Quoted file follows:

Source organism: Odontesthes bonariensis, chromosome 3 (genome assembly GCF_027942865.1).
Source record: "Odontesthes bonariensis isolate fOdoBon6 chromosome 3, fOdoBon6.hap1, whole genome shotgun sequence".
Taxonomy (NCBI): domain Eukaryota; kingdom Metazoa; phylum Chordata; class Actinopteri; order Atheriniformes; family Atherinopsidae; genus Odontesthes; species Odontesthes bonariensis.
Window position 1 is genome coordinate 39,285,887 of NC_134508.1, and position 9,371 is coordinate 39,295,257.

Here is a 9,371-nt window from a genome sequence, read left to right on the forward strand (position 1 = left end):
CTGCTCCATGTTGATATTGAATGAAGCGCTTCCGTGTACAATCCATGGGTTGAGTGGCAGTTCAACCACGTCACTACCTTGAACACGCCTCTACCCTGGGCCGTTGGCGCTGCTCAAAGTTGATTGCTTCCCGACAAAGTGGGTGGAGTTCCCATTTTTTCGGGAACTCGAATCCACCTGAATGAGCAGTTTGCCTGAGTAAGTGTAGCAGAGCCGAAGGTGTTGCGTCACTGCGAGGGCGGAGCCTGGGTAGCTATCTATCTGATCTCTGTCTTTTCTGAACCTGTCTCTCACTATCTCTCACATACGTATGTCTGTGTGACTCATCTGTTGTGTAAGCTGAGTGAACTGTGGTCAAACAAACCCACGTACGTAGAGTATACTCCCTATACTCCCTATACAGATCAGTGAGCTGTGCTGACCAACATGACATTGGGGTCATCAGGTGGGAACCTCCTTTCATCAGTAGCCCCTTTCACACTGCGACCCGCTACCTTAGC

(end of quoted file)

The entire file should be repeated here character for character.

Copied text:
Source organism: Odontesthes bonariensis, chromosome 3 (genome assembly GCF_027942865.1).
Source record: "Odontesthes bonariensis isolate fOdoBon6 chromosome 3, fOdoBon6.hap1, whole genome shotgun sequence".
Taxonomy (NCBI): domain Eukaryota; kingdom Metazoa; phylum Chordata; class Actinopteri; order Atheriniformes; family Atherinopsidae; genus Odontesthes; species Odontesthes bonariensis.
Window position 1 is genome coordinate 39,285,887 of NC_134508.1, and position 9,371 is coordinate 39,295,257.

Here is a 9,371-nt window from a genome sequence, read left to right on the forward strand (position 1 = left end):
CTGCTCCATGTTGATATTGAATGAAGCGCTTCCGTGTACAATCCATGGGTTGAGTGGCAGTTCAACCACGTCACTACCTTGAACACGCCTCTACCCTGGGCCGTTGGCGCTGCTCAAAGTTGATTGCTTCCCGACAAAGTGGGTGGAGTTCCCATTTTTTCGGGAACTCGAATCCACCTGAATGAGCAGTTTGCCTGAGTAAGTGTAGCAGAGCCGAAGGTGTTGCGTCACTGCGAGGGCGGAGCCTGGGTAGCTATCTATCTGATCTCTGTCTTTTCTGAACCTGTCTCTCACTATCTCTCACATACGTATGTCTGTGTGACTCATCTGTTGTGTAAGCTGAGTGAACTGTGGTCAAACAAACCCACGTACGTAGAGTATACTCCCTATACTCCCTATACAGATCAGTGAGCTGTGCTGACCAACATGACATTGGGGTCATCAGGTGGGAACCTCCTTTCATCAGTAGCCCCTTTCACACTGCGACCCGCTACCTTAGC